Newcastle street wear business Nook Store to expand to Byron Bay five years after Renew Newcastle helped it get off the ground

On a roll: Brodie Bannerman with staff members Ruby Hart and Lucy Cook at Nook Store - which started as a Renew Newcastle project. Picture: Marina Neil
On a roll: Brodie Bannerman with staff members Ruby Hart and Lucy Cook at Nook Store - which started as a Renew Newcastle project. Picture: Marina Neil

A young Newcastle entrepreneur who was given a leg-up by one of the city’s flagship innovation projects is about to expand his business.

Brodie Bannerman will open the first Nook Store pop-up shop in Byron Bay next week, after steadily building a following from Hunter Street.

But Mr Bannerman, 26, admits he may not have been able to get his men’s street wear store – and clothing label, One Undone – off the ground without the support of Renew Newcastle.

He was 21-years-old when he started his small business. He secured a premises with Renew Newcastle, which gave him a head-start until he was able to move into an unassisted rental premises six months down the track.

“We’ve come along way since starting off just running our own small brand out of the shop,” he said.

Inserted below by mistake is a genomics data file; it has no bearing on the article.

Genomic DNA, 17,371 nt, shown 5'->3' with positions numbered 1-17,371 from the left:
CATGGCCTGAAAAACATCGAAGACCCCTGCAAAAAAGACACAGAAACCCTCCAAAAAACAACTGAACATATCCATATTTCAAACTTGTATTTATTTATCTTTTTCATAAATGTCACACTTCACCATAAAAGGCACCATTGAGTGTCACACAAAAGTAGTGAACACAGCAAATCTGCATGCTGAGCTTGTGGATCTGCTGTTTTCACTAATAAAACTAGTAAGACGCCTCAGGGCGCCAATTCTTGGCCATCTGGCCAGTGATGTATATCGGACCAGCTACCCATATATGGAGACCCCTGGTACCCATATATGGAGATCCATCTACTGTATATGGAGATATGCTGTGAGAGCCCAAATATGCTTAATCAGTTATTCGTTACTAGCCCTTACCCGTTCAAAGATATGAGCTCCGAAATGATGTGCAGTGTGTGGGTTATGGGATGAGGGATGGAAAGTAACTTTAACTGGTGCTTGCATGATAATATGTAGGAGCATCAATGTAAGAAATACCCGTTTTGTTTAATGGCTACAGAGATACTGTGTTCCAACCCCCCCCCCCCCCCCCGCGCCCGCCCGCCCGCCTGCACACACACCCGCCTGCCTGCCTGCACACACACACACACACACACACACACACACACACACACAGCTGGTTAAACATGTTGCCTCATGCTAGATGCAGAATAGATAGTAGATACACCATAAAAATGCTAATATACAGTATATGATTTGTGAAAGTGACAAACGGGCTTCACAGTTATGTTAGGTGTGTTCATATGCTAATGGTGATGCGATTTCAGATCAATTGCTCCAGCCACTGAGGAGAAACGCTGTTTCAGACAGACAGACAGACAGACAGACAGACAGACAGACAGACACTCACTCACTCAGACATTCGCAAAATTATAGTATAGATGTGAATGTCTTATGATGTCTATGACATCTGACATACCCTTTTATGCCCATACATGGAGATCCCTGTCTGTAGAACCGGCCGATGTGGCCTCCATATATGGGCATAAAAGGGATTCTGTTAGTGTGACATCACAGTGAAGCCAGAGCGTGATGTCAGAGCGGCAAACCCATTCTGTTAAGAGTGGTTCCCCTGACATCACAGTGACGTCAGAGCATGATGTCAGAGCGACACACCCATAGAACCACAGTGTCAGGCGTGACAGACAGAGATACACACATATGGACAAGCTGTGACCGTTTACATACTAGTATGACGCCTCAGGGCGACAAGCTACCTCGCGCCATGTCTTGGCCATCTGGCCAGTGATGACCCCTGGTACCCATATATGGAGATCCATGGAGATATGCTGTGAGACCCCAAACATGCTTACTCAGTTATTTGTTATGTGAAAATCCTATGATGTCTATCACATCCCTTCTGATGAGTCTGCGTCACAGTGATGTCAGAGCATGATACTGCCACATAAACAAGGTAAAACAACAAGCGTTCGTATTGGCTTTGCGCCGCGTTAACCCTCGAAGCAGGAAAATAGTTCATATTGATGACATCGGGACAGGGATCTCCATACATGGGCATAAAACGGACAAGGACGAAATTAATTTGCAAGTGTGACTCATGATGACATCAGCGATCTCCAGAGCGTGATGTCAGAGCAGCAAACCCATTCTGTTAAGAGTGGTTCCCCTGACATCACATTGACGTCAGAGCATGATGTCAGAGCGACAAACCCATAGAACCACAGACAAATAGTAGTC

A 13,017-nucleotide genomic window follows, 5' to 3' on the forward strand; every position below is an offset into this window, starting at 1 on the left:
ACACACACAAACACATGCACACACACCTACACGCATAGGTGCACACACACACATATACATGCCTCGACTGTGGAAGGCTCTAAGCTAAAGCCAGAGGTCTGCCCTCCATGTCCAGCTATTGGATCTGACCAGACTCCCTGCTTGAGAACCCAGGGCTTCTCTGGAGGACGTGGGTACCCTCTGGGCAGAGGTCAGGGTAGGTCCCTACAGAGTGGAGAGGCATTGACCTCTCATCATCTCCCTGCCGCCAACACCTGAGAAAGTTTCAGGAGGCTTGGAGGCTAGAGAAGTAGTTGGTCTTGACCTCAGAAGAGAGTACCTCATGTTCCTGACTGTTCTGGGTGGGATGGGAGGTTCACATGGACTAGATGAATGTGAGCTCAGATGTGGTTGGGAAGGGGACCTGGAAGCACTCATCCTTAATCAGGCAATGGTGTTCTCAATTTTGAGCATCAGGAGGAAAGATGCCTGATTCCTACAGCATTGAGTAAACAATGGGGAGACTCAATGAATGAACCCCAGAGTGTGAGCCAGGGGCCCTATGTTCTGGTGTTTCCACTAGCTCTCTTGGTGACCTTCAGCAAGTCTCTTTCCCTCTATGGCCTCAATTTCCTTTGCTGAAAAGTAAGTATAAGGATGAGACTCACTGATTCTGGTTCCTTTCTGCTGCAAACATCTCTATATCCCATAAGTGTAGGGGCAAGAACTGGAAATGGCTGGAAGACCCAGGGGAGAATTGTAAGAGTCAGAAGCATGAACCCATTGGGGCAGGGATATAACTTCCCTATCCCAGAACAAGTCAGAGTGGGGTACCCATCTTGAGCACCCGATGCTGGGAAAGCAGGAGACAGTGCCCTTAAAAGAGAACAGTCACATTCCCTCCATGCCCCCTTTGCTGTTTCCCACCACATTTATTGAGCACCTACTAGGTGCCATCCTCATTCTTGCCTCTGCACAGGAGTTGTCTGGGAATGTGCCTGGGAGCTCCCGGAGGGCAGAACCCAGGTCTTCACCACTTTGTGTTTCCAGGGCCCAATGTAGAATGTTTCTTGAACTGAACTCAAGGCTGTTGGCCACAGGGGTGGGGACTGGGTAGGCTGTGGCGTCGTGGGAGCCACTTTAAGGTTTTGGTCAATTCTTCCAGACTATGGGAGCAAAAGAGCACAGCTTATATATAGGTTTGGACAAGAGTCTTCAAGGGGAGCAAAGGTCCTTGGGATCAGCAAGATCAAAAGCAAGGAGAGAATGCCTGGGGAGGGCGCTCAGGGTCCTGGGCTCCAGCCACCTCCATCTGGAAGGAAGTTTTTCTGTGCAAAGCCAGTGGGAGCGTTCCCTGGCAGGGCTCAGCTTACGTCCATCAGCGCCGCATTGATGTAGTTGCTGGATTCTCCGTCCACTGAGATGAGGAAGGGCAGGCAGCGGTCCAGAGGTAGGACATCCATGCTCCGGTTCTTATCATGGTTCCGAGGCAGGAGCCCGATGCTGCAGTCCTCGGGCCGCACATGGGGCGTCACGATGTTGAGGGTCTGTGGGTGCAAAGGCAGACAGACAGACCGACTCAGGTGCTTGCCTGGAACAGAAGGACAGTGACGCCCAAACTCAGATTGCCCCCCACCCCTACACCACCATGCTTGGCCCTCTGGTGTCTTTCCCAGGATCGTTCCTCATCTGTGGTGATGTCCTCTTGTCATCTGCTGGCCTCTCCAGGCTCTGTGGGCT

“I have some really good staff that help with running the business, which is essential.”

Since it began in 2008, Renew Newcastle has helped draw foot traffic back into Hunter Street and assisted fledgling creative businesses by offering cheap, 30 day rolling rental agreements in the heart of the city.

Premises have typically been commercial sites that the owners preferred to have occupied while waiting for a full-lease-paying tenant.

Mr Bannerman started his clothing label after he finished a graphic design course at Tafe. He wanted to “bring it into a brick and mortar atmosphere”, so he approached Renew Newcastle, which gave him “heavily discounted” rent.

When asked whether he would have been able to get his business off the ground without that help, Mr Bannerman said: “probably not”.

“[Renew Newcastle] was definitely one of the best opportunities that I’ve had in terms of bringing our products to a street outlet and then building a customer base off that and just watching it grow to eventually give up that platform to take the next step – which was progressing from Renew to taking out a lease and paying rent,” he said.

His brother, who lives in Byron Bay, will run the new pop-up shop.

“I feel like we can make an impact there,” he said.